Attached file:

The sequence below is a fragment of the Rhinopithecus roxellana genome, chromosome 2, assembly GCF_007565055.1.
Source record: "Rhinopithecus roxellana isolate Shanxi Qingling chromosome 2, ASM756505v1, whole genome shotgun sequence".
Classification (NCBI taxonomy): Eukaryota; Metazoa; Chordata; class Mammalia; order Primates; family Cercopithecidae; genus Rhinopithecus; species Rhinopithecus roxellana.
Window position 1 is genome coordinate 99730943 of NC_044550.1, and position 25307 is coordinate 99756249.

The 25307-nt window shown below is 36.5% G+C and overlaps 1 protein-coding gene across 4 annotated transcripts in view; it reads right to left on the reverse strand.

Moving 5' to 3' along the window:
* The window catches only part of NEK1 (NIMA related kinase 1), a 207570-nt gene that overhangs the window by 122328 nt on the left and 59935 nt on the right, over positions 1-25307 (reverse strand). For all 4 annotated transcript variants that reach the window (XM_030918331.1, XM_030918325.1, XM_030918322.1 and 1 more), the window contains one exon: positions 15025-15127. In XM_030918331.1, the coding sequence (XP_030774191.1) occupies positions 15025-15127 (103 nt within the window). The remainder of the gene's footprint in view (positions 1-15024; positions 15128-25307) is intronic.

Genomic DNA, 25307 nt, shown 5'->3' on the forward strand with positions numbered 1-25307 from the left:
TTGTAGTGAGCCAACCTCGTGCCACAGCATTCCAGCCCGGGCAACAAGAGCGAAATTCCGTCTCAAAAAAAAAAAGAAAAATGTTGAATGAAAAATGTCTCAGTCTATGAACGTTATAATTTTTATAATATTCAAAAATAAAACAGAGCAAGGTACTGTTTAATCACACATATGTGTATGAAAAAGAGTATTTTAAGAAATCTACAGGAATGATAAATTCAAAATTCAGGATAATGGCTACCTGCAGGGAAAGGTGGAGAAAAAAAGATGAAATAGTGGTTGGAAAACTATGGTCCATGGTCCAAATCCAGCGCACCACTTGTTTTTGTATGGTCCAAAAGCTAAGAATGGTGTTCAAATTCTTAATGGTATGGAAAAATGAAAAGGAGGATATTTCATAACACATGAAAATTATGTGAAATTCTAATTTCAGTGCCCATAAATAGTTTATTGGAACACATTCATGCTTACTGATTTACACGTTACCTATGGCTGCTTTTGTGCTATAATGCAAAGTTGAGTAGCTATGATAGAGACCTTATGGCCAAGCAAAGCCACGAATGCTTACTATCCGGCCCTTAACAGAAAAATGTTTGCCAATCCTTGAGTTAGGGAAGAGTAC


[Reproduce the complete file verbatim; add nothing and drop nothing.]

The sequence below is a fragment of the Rhinopithecus roxellana genome, chromosome 2, assembly GCF_007565055.1.
Source record: "Rhinopithecus roxellana isolate Shanxi Qingling chromosome 2, ASM756505v1, whole genome shotgun sequence".
Classification (NCBI taxonomy): Eukaryota; Metazoa; Chordata; class Mammalia; order Primates; family Cercopithecidae; genus Rhinopithecus; species Rhinopithecus roxellana.
Window position 1 is genome coordinate 99730943 of NC_044550.1, and position 25307 is coordinate 99756249.

The 25307-nt window shown below is 36.5% G+C and overlaps 1 protein-coding gene across 4 annotated transcripts in view; it reads right to left on the reverse strand.

Moving 5' to 3' along the window:
* The window catches only part of NEK1 (NIMA related kinase 1), a 207570-nt gene that overhangs the window by 122328 nt on the left and 59935 nt on the right, over positions 1-25307 (reverse strand). For all 4 annotated transcript variants that reach the window (XM_030918331.1, XM_030918325.1, XM_030918322.1 and 1 more), the window contains one exon: positions 15025-15127. In XM_030918331.1, the coding sequence (XP_030774191.1) occupies positions 15025-15127 (103 nt within the window). The remainder of the gene's footprint in view (positions 1-15024; positions 15128-25307) is intronic.

Genomic DNA, 25307 nt, shown 5'->3' on the forward strand with positions numbered 1-25307 from the left:
TTGTAGTGAGCCAACCTCGTGCCACAGCATTCCAGCCCGGGCAACAAGAGCGAAATTCCGTCTCAAAAAAAAAAAGAAAAATGTTGAATGAAAAATGTCTCAGTCTATGAACGTTATAATTTTTATAATATTCAAAAATAAAACAGAGCAAGGTACTGTTTAATCACACATATGTGTATGAAAAAGAGTATTTTAAGAAATCTACAGGAATGATAAATTCAAAATTCAGGATAATGGCTACCTGCAGGGAAAGGTGGAGAAAAAAAGATGAAATAGTGGTTGGAAAACTATGGTCCATGGTCCAAATCCAGCGCACCACTTGTTTTTGTATGGTCCAAAAGCTAAGAATGGTGTTCAAATTCTTAATGGTATGGAAAAATGAAAAGGAGGATATTTCATAACACATGAAAATTATGTGAAATTCTAATTTCAGTGCCCATAAATAGTTTATTGGAACACATTCATGCTTACTGATTTACACGTTACCTATGGCTGCTTTTGTGCTATAATGCAAAGTTGAGTAGCTATGATAGAGACCTTATGGCCAAGCAAAGCCACGAATGCTTACTATCCGGCCCTTAACAGAAAAATGTTTGCCAATCCTTGAGTTAGGGAAGAGTAC